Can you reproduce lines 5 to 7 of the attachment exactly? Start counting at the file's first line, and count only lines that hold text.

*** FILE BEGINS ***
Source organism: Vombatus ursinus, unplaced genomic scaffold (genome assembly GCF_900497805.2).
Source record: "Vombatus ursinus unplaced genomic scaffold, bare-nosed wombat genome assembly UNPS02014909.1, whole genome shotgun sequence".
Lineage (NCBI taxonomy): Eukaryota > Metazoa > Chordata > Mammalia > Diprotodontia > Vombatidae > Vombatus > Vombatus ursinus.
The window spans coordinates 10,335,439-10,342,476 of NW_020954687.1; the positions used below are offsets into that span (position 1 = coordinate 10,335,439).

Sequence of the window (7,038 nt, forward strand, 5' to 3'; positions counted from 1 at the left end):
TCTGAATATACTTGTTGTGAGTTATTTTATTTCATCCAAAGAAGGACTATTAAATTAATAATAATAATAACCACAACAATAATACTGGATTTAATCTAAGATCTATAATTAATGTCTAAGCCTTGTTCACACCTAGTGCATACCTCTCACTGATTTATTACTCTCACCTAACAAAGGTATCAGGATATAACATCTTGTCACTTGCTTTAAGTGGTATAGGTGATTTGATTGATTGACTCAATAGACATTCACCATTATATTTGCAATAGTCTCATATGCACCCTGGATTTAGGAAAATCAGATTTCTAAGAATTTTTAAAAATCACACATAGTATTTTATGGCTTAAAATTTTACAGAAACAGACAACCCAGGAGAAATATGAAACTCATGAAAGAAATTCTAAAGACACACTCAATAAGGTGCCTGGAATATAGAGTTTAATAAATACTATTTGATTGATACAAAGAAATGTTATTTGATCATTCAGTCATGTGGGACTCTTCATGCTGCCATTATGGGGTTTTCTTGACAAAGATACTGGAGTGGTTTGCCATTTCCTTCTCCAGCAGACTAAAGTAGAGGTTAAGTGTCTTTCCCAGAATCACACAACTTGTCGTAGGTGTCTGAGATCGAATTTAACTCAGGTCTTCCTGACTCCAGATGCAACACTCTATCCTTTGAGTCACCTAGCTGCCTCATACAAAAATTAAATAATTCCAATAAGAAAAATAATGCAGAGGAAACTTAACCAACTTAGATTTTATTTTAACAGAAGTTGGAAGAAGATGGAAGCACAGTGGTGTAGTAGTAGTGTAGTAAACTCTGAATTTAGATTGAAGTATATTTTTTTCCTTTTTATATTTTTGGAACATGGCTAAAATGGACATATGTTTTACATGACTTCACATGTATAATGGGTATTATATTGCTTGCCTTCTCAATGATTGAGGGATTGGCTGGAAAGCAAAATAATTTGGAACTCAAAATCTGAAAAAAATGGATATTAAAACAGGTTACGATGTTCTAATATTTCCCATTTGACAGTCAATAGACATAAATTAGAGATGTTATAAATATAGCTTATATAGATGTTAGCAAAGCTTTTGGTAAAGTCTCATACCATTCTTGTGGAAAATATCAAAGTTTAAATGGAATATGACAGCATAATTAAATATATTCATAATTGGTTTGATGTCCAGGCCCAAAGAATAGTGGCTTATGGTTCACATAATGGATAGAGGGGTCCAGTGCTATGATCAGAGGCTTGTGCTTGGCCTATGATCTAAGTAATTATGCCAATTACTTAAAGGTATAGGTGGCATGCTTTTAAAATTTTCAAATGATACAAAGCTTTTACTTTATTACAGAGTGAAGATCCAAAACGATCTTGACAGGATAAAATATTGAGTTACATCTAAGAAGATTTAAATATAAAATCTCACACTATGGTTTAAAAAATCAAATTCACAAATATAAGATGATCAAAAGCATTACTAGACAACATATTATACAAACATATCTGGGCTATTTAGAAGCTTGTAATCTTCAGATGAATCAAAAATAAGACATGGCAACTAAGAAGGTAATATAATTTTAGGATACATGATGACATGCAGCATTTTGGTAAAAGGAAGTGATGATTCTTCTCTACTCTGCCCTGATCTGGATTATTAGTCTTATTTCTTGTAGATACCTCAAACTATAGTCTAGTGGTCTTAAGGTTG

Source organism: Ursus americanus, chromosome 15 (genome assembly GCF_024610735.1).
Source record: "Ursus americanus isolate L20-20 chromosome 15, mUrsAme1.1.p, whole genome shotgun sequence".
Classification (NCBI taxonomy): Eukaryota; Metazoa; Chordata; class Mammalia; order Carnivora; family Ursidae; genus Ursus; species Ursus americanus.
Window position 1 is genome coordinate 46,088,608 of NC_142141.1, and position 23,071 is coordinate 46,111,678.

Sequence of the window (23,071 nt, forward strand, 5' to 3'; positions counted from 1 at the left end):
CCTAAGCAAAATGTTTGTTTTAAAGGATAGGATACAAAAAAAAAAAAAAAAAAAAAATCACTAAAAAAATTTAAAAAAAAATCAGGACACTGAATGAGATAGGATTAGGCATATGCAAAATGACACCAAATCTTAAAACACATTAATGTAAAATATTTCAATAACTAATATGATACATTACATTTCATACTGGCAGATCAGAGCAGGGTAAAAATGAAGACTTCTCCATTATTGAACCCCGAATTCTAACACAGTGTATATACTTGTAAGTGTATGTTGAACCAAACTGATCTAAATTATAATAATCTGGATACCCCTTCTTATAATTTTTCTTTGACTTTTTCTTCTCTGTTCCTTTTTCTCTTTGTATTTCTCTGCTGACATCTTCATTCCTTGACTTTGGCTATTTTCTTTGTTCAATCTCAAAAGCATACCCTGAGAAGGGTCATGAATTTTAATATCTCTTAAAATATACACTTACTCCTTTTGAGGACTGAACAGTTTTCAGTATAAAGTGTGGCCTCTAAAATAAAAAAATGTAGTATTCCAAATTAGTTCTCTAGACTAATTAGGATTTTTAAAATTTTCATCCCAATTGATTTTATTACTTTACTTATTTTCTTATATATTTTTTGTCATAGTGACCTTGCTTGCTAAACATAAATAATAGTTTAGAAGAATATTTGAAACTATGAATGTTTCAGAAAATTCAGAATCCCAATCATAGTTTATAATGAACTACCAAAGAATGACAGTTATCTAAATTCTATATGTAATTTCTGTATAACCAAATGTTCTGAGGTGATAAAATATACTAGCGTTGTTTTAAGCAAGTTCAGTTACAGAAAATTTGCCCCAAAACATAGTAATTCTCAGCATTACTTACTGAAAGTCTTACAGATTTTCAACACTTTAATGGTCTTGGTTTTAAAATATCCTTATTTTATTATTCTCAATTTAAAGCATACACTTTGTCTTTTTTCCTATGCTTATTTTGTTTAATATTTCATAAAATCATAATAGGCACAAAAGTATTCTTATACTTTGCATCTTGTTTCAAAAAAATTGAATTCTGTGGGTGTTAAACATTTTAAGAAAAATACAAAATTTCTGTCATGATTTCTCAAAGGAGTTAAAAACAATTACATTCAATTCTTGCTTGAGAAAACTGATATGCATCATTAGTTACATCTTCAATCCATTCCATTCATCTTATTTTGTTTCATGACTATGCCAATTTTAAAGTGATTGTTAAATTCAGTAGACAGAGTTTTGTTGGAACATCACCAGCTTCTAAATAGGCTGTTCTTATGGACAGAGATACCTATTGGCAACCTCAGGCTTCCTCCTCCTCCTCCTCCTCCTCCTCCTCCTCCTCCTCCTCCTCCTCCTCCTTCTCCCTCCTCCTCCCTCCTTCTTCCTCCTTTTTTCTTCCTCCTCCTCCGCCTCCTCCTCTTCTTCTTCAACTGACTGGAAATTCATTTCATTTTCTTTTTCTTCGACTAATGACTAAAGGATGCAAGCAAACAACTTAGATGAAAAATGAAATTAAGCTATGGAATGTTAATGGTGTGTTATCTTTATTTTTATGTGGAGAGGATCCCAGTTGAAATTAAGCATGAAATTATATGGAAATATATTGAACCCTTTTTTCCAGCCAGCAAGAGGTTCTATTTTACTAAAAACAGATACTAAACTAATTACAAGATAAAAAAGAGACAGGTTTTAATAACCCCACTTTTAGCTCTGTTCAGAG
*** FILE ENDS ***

Sequence of the window (7,038 nt, forward strand, 5' to 3'; positions counted from 1 at the left end):
TCTGAATATACTTGTTGTGAGTTATTTTATTTCATCCAAAGAAGGACTATTAAATTAATAATAATAATAACCACAACAATAATACTGGATTTAATCTAAGATCTATAATTAATGTCTAAGCCTTGTTCACACCTAGTGCATACCTCTCACTGATTTATTACTCTCACCTAACAAAGGTATCAGGATATAACATCTTGTCACTTGCTTTAAGTGGTATAGGTGATTTGATTGATTGACTCAATAGACATTCACCATTATATTTGCAATAGTCTCATATGCACCCTGGATTTAGGAAAATCAGATTTCTAAGAATTTTTAAAAATCACACATAGTATTTTATGGCTTAAAATTTTACAGAAACAGACAACCCAGGAGAAATATGAAACTCATGAAAGAAATTCTAAAGACACACTCAATAAGGTGCCTGGAATATAGAGTTTAATAAATACTATTTGATTGATACAAAGAAATGTTATTTGATCATTCAGTCATGTGGGACTCTTCATGCTGCCATTATGGGGTTTTCTTGACAAAGATACTGGAGTGGTTTGCCATTTCCTTCTCCAGCAGACTAAAGTAGAGGTTAAGTGTCTTTCCCAGAATCACACAACTTGTCGTAGGTGTCTGAGATCGAATTTAACTCAGGTCTTCCTGACTCCAGATGCAACACTCTATCCTTTGAGTCACCTAGCTGCCTCATACAAAAATTAAATAATTCCAATAAGAAAAATAATGCAGAGGAAACTTAACCAACTTAGATTTTATTTTAACAGAAGTTGGAAGAAGATGGAAGCACAGTGGTGTAGTAGTAGTGTAGTAAACTCTGAATTTAGATTGAAGTATATTTTTTTCCTTTTTATATTTTTGGAACATGGCTAAAATGGACATATGTTTTACATGACTTCACATGTATAATGGGTATTATATTGCTTGCCTTCTCAATGATTGAGGGATTGGCTGGAAAGCAAAATAATTTGGAACTCAAAATCTGAAAAAAATGGATATTAAAACAGGTTACGATGTTCTAATATTTCCCATTTGACAGTCAATAGACATAAATTAGAGATGTTATAAATATAGCTTATATAGATGTTAGCAAAGCTTTTGGTAAAGTCTCATACCATTCTTGTGGAAAATATCAAAGTTTAAATGGAATATGACAGCATAATTAAATATATTCATAATTGGTTTGATGTCCAGGCCCAAAGAATAGTGGCTTATGGTTCACATAATGGATAGAGGGGTCCAGTGCTATGATCAGAGGCTTGTGCTTGGCCTATGATCTAAGTAATTATGCCAATTACTTAAAGGTATAGGTGGCATGCTTTTAAAATTTTCAAATGATACAAAGCTTTTACTTTATTACAGAGTGAAGATCCAAAACGATCTTGACAGGATAAAATATTGAGTTACATCTAAGAAGATTTAAATATAAAATCTCACACTATGGTTTAAAAAATCAAATTCACAAATATAAGATGATCAAAAGCATTACTAGACAACATATTATACAAACATATCTGGGCTATTTAGAAGCTTGTAATCTTCAGATGAATCAAAAATAAGACATGGCAACTAAGAAGGTAATATAATTTTAGGATACATGATGACATGCAGCATTTTGGTAAAAGGAAGTGATGATTCTTCTCTACTCTGCCCTGATCTGGATTATTAGTCTTATTTCTTGTAGATACCTCAAACTATAGTCTAGTGGTCTTAAGGTTG

Source organism: Ursus americanus, chromosome 15 (genome assembly GCF_024610735.1).